“U-47 in Scapa Flow” is a 1958 black-and-white episode of the docudrama “The Silent Service” —a show that was typically about the U.S. Navy's submarine fleet. This particular episode is different in that it tells the story of a German U-boat. "Silent Service" episodes were based on fact and the realism was heightened by actual use of combat footage from the files of the Navy. The stories were varied between the South Pacific during World War II and the Korean War. The series was the brainchild of Rear Admiral Thomas M. Dykers, who retired from the Navy in 1949 after 22 years service and introduces this episode.
This episode stars Carleton Young as Richards, John Wengraf as Donitz, Kurt Krueger as Hauser and Werner Klemperer as Captian Prien. The plot is based on the daring mission of the U-47, which penetrated the British home waters near Scapa Flow to attempt to cripple the Royal Navy.
The episode includes footage shot at the U.S. Navy's submarine school in New London at the start. It also uses captured German footage to show the start of the U-47's patrol and underway. The interior of the U-boat however is an American submarine used in "Silent Service" episodes.
German submarine U-47 was a Type VIIB U-boat of Nazi Germany's navy (Kriegsmarine) during World War II.She was laid down on 25 February 1937 at Friedrich Krupp Germaniawerft in Kiel as yard number 582 and went into service on 17 December 1938 under the command of Captain Günther Prien.
During U-47's career, she sank a total of 31 enemy vessels and damaged eight more, including the British battleship HMS Royal Oak on 14 October 1939. U-47 ranks as one of the most successful German U-boats of World War II.
On 8 October 1939, U-47 began her second patrol. On 14 October 1939 (six days after leaving port), she succeeded in penetrating the Royal Navy's primary base at Scapa Flow. Although most of the Home Fleet was not at the base at the time, U-47 managed to find a target, the battleship HMS Royal Oak. Once she had spotted Royal Oak, she opened fire with her torpedoes. Her first two salvos did nothing more than sever an anchor chain. After reloading the bow tubes the last salvo of three torpedoes struck the British warship, causing severe flooding. Taking on a list of 15 degrees, her open portholes were submerged, worsening the flooding and increasing the list to 45 degrees; Royal Oak sank within 15 minutes with the loss of over 800 men. Following the attack, Prien received the nickname Der Stier von Scapa Flow ("The Bull of Scapa Flow"); the emblem of a snorting bull was then painted on the conning tower of U-47 and the image soon became the emblem of the entire 7th U-boat Flotilla. Prien was awarded the Knight's Cross of the Iron Cross, the first sailor of a U-boat and the second member of the Kriegsmarine to receive this decoration. The rest of the crew members were awarded the Iron Cross. Two other U-47 crew members also earned the Knight's Cross later on during World War II: the chief engineer (Leitender Ingenieur) Johann-Friedrich Wessels and 1st watch officer (I. Wachoffizier) Engelbert Endrass.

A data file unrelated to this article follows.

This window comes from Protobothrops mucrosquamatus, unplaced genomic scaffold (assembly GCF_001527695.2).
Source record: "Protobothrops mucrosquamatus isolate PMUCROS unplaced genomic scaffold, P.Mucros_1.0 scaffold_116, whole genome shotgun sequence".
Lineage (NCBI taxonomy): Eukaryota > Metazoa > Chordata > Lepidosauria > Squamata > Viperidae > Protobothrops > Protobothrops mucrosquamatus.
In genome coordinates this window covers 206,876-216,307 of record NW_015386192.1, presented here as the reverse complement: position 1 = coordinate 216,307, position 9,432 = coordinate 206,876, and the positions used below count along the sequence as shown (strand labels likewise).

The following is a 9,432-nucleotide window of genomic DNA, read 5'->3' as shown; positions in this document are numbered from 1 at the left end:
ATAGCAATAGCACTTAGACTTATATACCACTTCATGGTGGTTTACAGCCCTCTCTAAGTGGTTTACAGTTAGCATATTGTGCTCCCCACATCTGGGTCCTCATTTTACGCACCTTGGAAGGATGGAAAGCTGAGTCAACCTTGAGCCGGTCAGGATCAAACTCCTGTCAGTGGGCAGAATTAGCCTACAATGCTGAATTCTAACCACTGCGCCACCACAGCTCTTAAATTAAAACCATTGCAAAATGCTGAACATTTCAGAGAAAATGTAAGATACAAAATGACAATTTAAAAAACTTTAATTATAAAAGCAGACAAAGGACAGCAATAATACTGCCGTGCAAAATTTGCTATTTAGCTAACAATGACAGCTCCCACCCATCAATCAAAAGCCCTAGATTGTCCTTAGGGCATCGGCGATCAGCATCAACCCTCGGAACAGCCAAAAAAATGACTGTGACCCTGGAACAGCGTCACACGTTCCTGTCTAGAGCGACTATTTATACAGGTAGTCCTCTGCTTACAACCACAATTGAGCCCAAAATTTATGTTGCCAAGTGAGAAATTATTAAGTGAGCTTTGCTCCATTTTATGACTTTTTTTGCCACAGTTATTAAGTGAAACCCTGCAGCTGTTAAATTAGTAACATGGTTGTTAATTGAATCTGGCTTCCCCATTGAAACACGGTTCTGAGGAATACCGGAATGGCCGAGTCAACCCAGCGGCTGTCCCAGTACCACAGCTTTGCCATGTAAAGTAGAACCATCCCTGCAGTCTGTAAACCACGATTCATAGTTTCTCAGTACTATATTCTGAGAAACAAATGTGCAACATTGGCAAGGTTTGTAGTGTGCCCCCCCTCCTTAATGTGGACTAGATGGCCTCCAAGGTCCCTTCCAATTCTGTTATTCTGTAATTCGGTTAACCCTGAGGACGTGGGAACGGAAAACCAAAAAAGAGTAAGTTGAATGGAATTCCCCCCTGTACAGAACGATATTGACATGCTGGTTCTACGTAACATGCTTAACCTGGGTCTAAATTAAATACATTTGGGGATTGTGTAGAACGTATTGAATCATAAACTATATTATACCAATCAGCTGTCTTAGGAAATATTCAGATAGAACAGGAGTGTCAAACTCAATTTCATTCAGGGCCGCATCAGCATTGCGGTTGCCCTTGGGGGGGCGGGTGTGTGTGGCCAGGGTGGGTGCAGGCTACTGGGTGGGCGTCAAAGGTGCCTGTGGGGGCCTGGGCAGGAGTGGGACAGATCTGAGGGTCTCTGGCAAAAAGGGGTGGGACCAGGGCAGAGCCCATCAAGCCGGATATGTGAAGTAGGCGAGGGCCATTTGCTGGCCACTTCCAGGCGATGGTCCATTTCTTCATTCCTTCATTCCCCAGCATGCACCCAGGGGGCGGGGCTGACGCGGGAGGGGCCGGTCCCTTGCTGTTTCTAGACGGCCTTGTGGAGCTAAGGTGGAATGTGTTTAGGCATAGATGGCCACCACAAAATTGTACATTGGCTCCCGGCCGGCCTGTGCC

Many years later, in September 2002, one of the unexploded torpedoes that U-47 had fired during the attack on Royal Oak rose to the surface from its resting place on the bottom. The unexploded torpedo, minus its warhead, gradually drifted towards the shore, where it was spotted by a crewman aboard the Norwegian tanker Petrotrym. A Royal Navy tugboat intercepted the torpedo, and after identifying it as having belonged to U-47 63 years earlier, EOD (explosive ordnance disposal) personnel discarded it a mile from shore.
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